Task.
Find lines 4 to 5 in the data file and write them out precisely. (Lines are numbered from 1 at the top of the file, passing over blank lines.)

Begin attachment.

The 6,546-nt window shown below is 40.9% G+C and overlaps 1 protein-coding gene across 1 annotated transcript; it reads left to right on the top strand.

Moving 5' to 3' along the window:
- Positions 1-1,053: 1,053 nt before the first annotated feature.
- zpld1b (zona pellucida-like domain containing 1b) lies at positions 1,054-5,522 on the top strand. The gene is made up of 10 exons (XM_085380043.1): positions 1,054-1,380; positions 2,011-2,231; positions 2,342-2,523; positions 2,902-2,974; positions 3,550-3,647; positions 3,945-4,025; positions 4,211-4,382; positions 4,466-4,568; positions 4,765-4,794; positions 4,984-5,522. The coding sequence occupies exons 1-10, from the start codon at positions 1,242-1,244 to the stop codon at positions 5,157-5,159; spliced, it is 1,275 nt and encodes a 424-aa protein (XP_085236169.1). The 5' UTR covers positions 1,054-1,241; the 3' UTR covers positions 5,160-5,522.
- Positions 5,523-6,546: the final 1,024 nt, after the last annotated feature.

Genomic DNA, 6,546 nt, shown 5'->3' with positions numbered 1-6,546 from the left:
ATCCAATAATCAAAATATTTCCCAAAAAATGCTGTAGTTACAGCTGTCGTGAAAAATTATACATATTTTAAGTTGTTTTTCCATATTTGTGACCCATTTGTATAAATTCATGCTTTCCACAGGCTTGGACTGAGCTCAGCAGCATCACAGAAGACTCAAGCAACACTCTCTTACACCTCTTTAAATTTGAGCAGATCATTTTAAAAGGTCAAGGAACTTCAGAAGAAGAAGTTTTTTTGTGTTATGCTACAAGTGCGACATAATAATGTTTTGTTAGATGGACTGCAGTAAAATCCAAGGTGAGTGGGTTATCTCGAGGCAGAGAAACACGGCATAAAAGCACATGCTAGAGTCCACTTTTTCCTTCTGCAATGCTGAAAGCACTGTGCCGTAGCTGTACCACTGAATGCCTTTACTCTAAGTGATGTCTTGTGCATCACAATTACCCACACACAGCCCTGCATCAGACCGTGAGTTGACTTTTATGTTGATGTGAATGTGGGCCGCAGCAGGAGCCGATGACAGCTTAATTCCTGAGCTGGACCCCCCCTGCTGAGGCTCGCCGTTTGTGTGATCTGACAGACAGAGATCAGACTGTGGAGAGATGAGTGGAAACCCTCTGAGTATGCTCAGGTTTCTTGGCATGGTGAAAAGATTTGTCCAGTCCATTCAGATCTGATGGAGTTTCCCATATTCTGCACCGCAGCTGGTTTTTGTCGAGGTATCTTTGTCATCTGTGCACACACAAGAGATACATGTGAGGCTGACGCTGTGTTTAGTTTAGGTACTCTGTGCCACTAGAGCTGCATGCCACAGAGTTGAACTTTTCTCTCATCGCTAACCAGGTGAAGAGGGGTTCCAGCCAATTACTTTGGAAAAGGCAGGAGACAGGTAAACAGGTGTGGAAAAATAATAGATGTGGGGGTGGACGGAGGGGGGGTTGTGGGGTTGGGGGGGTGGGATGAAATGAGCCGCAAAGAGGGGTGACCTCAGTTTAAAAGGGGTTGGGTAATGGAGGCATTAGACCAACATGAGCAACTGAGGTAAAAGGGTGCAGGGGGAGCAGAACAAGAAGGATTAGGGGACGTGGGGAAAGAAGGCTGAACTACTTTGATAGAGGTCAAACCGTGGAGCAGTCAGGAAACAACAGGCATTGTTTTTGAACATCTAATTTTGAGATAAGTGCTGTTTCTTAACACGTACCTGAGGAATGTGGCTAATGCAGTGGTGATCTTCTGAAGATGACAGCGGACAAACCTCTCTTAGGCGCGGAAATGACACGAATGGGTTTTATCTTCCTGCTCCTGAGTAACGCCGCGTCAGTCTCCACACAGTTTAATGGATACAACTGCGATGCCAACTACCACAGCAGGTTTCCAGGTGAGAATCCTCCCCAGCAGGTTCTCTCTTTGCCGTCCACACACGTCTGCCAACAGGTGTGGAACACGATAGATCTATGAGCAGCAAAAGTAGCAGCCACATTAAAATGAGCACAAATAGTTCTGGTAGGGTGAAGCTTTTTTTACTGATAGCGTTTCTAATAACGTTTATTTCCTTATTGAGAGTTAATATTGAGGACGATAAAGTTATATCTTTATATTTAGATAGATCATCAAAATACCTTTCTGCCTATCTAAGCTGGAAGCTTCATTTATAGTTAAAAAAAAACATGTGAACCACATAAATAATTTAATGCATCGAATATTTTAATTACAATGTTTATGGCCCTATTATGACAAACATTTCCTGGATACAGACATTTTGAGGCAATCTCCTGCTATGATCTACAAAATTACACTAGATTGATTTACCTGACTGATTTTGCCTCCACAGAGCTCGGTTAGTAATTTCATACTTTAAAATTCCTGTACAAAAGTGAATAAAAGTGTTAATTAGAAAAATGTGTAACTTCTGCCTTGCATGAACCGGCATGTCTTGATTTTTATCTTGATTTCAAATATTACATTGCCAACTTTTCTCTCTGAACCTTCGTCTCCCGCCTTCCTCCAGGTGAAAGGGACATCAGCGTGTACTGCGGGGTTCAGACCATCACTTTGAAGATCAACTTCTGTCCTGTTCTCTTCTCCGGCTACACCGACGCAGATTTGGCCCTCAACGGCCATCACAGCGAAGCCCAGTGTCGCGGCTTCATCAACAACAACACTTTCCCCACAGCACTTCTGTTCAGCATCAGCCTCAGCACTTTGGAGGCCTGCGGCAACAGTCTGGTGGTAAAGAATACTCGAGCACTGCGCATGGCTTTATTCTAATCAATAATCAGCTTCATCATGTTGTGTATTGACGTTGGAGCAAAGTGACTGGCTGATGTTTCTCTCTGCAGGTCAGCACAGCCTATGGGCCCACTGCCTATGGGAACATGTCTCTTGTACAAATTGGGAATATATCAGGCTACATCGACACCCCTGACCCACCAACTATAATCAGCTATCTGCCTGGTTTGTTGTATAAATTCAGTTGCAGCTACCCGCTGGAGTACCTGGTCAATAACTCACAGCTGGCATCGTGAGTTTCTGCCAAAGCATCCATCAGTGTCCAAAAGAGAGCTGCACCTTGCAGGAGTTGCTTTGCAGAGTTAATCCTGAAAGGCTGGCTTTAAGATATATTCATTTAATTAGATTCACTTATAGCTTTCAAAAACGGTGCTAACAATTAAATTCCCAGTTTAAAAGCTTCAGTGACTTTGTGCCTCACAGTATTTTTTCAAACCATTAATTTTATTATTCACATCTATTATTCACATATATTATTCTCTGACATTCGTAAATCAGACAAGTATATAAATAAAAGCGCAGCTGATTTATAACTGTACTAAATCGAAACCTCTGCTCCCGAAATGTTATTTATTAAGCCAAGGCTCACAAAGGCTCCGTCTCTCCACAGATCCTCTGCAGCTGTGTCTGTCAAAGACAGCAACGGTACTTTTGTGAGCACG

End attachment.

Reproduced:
- zpld1b (zona pellucida-like domain containing 1b) lies at positions 1,054-5,522 on the top strand. The gene is made up of 10 exons (XM_085380043.1): positions 1,054-1,380; positions 2,011-2,231; positions 2,342-2,523; positions 2,902-2,974; positions 3,550-3,647; positions 3,945-4,025; positions 4,211-4,382; positions 4,466-4,568; positions 4,765-4,794; positions 4,984-5,522. The coding sequence occupies exons 1-10, from the start codon at positions 1,242-1,244 to the stop codon at positions 5,157-5,159; spliced, it is 1,275 nt and encodes a 424-aa protein (XP_085236169.1). The 5' UTR covers positions 1,054-1,241; the 3' UTR covers positions 5,160-5,522.
- Positions 5,523-6,546: the final 1,024 nt, after the last annotated feature.